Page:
Grief is painful partly because it involves an unavoidable reckoning with reality and the limits to our control. Elisabeth Kübler-Ross, an eminent researcher of reactions to loss, proposed a five-stage model of grief. While the idea of stages has been challenged by the idiosyncratic, cultural and non-linear nature of the experience of loss, her work highlights the common employment of defences such as denial and bargaining.

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27 November 2022, 2:00 pm

‘Abhorrent trolls’ who encourage self-harm online face criminal prosecution, says minister

Culture secretary Michelle Donelan to amend bill that, after Molly Russell case, will place duty of care on social media firms

People who use social media posts to encourage self-harm face criminal prosecution under government changes to the revived online safety bill.

Culture secretary Michelle Donelan will update the bill to criminalise encouraging self-harm when the legislation returns to parliament next month.

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26 November 2022, 10:30 pm

Mother of London firefighter who killed himself welcomes damning report

Exclusive: Linda Francois, whose son Jaden Francois-Esprit was bullied in Wembley, says culture must change

The mother of a firefighter whose death triggered a review into the culture at the London fire brigade, has welcomed the findings of a damning report.

However, Linda Francois, whose son Jaden Francois-Esprit killed himself in August 2020, said that much remained to be done and making real changes in the workplace for people like her son was what really mattered.

In the UK and Ireland, Samaritans can be contacted on 116 123, or by email at or In the US, the National Suicide Prevention Lifeline is 1-800-273-8255. In Australia, the crisis support service Lifeline is 13 11 14. Other international helplines can be found at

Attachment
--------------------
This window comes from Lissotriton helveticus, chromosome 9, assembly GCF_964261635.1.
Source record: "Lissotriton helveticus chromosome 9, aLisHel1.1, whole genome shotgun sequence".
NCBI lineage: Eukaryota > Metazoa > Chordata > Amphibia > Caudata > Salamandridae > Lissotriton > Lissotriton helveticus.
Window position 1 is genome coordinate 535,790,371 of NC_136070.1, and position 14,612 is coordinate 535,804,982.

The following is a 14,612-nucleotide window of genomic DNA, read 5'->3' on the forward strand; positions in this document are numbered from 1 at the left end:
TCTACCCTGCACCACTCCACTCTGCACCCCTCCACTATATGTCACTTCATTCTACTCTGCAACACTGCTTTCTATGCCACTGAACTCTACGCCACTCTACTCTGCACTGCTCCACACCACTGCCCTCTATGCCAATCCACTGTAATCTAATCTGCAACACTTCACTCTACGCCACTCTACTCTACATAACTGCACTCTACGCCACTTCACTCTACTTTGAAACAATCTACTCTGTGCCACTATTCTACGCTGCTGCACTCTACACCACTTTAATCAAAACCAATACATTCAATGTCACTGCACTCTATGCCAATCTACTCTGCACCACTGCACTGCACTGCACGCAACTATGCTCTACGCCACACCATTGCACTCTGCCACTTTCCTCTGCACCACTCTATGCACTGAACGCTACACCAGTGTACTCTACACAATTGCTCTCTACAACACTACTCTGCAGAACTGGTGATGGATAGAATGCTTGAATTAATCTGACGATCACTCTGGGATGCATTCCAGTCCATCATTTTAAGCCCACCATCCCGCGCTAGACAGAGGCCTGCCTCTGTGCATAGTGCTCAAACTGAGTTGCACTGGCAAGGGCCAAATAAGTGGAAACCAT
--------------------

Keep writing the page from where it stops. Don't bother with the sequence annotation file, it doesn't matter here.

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26 November 2022, 5:23 pm

Humberside police judged ‘outstanding’ five years after being ranked as failing

Chief constable freed up officers’ time by cutting the amount of mental health work done by police

A police force has gone from being ranked as failing five years ago to being given the highest ever grades in the modern era by the policing inspectorate.

Humberside police has been judged as outstanding in six out of nine categories by His Majesty’s Inspectorate of Constabulary, Fire and Rescue Services (HMICFRS).

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25 November 2022, 6:00 am

‘An explosion’: what is behind the rise in girls questioning their gender identity?

As the NHS reviews gender referrals, parents, clinicians and young people reveal the social, medical and emotional challenges they face

Earlier this year, a team of NHS researchers was asked to investigate why there has been such a huge rise in the number of adolescent biological girls seeking referrals to gender clinics.

The figures alone do seem remarkable.

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24 November 2022, 2:50 pm

I always knew powerful people had blind spots – now neuroscience has proved it | Suzanne Alleyne

Science shows us that many of those in authority are so used to wielding it that they are unaware of their privilege

The thing that people with power don’t know is what it’s like to have little or no power. Minute by minute, you are reminded of your place in the world: how it’s difficult to get out of bed if you have mental health conditions, impossible to laugh or charm if you are worried about what you will eat, and how not being seen can grind away at your sense of self.

I am often in rooms with people who do not understand this, people more educated than me, more privileged than me – people who are so accustomed to having power that they don’t even know it’s there. I am a black woman in my fifties, I am neurodiverse, and I have multiple mental health diagnoses. Part of my job as a researcher and cultural thinker involves working with leaders in the arts, business and politics, supporting them to see the one thing they can’t: the effects of the power that they wield.

Suzanne Alleyne is a cultural thinker, founder at Alleyne&, and fellow of the thinktank Demos

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24 November 2022, 1:00 pm

Picking up grandchildren from school can help mental health, says study

Research suggests looking after grandchildren regularly may help prevent loneliness and improve wellbeing

Taking grandchildren to playgroups and picking them up from school can help stave off loneliness, research has found.

The study, a review of previous studies involving nearly 200,000 participants in 21 countries, suggested that looking after grandchildren regularly tends to have a positive impact on mental wellbeing, including feeling less isolated and greater fulfilment.